Europe’s first quantum computer with over 5,000 qubits launched


quantum computer

According to recent reports, Europe’s first quantum computer with more than 5,000 qubits was launched at the Forschungszentrum Jülich in Germany. The center says this is an important milestone in the development of quantum computers in Europe. The super quantum computer, made by D-Wave, a Canadian provider of quantum computing systems, is the company’s most computationally powerful machine to date. Furthermore, this product is being deployed outside the company’s headquarters for the first time.

quantum computer

This quantum annealing computer is essentially the same idea as adiabatic quantum computing, which is designed to handle optimization and sampling problems. The advantage of the quantum annealing method is that its system stability is much higher than that of the quantum gate method.

With this super quantum computer and the remote cloud access D-Wave quantum system established at the Jülich Research Center, the center is able to participate in the practical application of quantum computing at an early stage. Quantum computers promise to revolutionize drug development, cybersecurity, and financial modeling. They will also optimize weather forecasting, and many other fields, that classical computers cannot handle.

In order to realize the commercial application of quantum computing as soon as possible, the center has established the Jülich User Infrastructure for Quantum Computing (JUNIQ). This will provide friendly access to quantum computing systems for different user groups in Europe. In the future, the Jülich Research Center will provide facilities for German and other EU researchers. Companies will also have access to JUNIQ to help them use quantum computers.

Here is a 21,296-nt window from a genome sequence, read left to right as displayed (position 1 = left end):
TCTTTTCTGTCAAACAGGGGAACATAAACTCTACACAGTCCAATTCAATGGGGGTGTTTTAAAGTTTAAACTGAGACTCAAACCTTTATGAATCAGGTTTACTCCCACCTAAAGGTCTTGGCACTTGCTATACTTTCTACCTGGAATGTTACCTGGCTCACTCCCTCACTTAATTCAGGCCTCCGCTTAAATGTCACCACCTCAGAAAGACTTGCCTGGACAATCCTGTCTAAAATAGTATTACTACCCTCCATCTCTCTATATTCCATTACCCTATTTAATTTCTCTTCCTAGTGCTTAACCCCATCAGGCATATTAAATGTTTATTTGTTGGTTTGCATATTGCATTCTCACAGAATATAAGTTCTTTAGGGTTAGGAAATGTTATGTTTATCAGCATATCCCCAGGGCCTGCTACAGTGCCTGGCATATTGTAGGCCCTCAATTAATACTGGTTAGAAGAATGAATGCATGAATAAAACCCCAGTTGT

The complexity of quantum mechanics: how future quantum computers will correct errors

The topic of quantum error correction is far less than “quantum hegemony”. For the application of quantum computers, quantum error correction is far more important than quantum hegemony. So, what kind of error correction method will a practical quantum computer use?

In 1994, mathematician Peter Shor, then at Bell Labs in New Jersey, proved that quantum computers could solve certain problems much faster, even exponentially, than classical machines. The question is, can we build a quantum computer? Skeptics argue that quantum states are so fragile. They claim that the environment will inevitably confuse the information in a quantum computer, making it not a quantum state at all.

A year later, Peter Shor responded “The classic error correction scheme corrects errors by measuring individual bits. However, this approach does not work for quantum bits (qubits). This is because any measurement would corrupt the quantum state and thus interfere with quantum computation”. Shor found a way to detect if something went wrong without measuring the state of the qubits themselves. This approach marked the beginning of the field of quantum error correction.

As the field flourished, most physicists came to see Shor’s algorithm as the only way to build practical quantum computers. Without this approach, there is no way to boost the performance of a quantum computer. If we can not boost the performance of quantum computers, they can not solve really hard problems.

In quantum computing, the development of an error-correcting code but implementing it in a working machine is another. However, in early October 2021, a research team led by University of Maryland physicist, Chris Monroe recorded some success. They reported that they had successfully demonstrated multiple elements necessary for Shor’s error correction loop to function.

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